So, the biggest change has been the improved level of service: the responsiveness, and improved customer service.
Stuart: Since ChatComm has been in operation, has it always been contracted out to the same provider, or have there been multiple providers, or a period of in-house management?
McDonough: We did our staff work internally and looked at what might be the best method for day-to-day operations. We looked at metrics and determined both Sandy Springs and Johns Creek were committed to the outsourcing model. So the manager from Johns Creek at the time and I put our heads together and said, “It makes sense for us to do this jointly and outsourcing’s worked for us across a wide variety of other services; let’s see if we can find someone in the private sector that has the requisite experience and qualifications to do this.”
We then put out 911 services for bidding, and that’s how we started our relationship with IXP. There was an initial five-year agreement that was extended another five years—we have about another 18 months on the current, fixed-price contract agreement.
Stuart: In those nearly eight years since ChatComm’s launch, what have been some of the biggest lessons learned from its management and operations? Have there been any course corrections?
McDonough: We learned that total service-level delivery from a single provider with extensive expertise—which includes responsibility on their part for facilities and technology, along with day-to-day operations—can be a highly successful model. We started with two cities initially, and have since added two more: Dunwoody and Brookhaven.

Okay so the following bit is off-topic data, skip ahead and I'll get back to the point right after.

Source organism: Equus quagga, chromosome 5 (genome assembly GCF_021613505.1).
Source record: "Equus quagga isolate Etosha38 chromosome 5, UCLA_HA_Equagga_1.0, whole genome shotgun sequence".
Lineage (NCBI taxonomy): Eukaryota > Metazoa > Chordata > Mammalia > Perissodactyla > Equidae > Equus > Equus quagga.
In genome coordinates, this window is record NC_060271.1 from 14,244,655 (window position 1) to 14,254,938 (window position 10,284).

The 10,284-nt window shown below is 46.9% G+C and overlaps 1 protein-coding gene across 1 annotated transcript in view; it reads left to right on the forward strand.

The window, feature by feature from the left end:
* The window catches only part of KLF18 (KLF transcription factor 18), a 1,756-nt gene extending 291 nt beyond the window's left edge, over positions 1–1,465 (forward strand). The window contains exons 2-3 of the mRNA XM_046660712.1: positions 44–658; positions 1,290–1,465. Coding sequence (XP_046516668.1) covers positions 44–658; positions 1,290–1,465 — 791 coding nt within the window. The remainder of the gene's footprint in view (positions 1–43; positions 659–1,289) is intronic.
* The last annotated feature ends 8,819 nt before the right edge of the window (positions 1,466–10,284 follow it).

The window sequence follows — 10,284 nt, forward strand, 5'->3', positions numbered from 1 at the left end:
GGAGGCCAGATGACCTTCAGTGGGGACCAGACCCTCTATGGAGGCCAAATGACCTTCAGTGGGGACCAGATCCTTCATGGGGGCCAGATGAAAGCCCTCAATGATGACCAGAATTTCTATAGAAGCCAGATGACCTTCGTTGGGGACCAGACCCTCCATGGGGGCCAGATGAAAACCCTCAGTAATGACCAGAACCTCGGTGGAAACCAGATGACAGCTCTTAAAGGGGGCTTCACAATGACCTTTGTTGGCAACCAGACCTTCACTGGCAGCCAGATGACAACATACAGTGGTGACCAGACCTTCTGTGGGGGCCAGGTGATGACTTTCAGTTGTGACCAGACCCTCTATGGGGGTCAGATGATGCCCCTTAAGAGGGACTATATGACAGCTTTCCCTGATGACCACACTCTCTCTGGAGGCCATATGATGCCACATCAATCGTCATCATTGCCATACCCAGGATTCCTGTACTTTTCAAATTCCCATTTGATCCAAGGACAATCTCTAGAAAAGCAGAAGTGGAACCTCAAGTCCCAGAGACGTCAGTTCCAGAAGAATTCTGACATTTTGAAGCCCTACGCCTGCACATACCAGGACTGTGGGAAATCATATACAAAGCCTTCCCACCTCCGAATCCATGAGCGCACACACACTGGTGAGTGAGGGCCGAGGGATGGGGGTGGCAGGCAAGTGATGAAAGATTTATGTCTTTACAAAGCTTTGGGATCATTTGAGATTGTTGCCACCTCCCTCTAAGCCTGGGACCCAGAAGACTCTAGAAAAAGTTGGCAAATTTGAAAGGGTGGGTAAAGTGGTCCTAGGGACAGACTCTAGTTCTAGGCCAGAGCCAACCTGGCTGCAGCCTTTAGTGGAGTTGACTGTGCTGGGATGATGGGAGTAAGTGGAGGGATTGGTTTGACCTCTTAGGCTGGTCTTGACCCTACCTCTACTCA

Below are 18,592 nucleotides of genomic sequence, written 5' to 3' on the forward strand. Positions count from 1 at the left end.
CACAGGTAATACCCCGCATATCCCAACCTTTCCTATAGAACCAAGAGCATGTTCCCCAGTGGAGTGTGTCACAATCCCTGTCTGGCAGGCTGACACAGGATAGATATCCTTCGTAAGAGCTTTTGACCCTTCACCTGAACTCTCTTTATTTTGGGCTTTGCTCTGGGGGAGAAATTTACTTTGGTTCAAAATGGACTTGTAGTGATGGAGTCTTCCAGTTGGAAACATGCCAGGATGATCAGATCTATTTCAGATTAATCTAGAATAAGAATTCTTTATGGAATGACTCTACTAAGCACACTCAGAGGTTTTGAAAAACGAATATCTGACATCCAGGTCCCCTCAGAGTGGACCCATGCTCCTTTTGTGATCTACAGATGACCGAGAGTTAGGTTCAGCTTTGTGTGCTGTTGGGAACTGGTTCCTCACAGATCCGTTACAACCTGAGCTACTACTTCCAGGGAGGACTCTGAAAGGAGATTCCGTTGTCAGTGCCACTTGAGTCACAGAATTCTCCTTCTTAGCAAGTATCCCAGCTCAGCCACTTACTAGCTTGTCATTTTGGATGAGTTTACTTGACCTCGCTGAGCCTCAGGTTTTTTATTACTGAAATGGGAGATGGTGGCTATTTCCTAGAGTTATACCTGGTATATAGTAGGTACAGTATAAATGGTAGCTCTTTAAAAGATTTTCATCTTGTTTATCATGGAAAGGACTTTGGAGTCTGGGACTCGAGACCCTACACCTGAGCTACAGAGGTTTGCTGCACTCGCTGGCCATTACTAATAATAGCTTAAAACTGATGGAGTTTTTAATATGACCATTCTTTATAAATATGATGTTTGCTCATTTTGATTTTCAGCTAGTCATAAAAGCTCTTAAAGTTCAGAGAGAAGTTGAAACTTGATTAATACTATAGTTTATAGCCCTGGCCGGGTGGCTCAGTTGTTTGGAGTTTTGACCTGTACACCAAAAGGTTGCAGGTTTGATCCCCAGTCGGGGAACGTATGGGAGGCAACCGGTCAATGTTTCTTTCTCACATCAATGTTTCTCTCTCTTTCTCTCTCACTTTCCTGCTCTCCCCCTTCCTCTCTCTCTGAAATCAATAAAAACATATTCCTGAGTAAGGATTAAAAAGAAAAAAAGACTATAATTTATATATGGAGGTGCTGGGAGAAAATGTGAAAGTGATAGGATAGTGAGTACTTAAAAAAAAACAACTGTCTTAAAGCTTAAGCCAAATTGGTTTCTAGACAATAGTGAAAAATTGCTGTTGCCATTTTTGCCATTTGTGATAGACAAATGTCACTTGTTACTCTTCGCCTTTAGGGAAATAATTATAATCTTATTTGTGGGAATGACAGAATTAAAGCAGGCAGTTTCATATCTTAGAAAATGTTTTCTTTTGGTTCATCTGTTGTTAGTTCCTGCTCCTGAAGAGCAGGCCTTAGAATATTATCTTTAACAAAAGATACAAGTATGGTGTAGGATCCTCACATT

I think there’s a very good lesson from that for others about the speed of how a similar operation or transition can be rolled out if you use the outsourcing methodology and the process we went through. We value customer service highly, and with IXP, our citizens and businesses have received great customer service over the past nine years.
What’s been impressive to me is the police and fire chiefs’ ability to change policies and procedures and how responsive the private partner has been to adapt and make changes in operating procedures to implement those policies.
Our fire chief, Keith Sanders, came in roughly three years ago with a different philosophy on handling dispatch. He met with iXP leadership, and in very short order, made those changes to policies and procedures.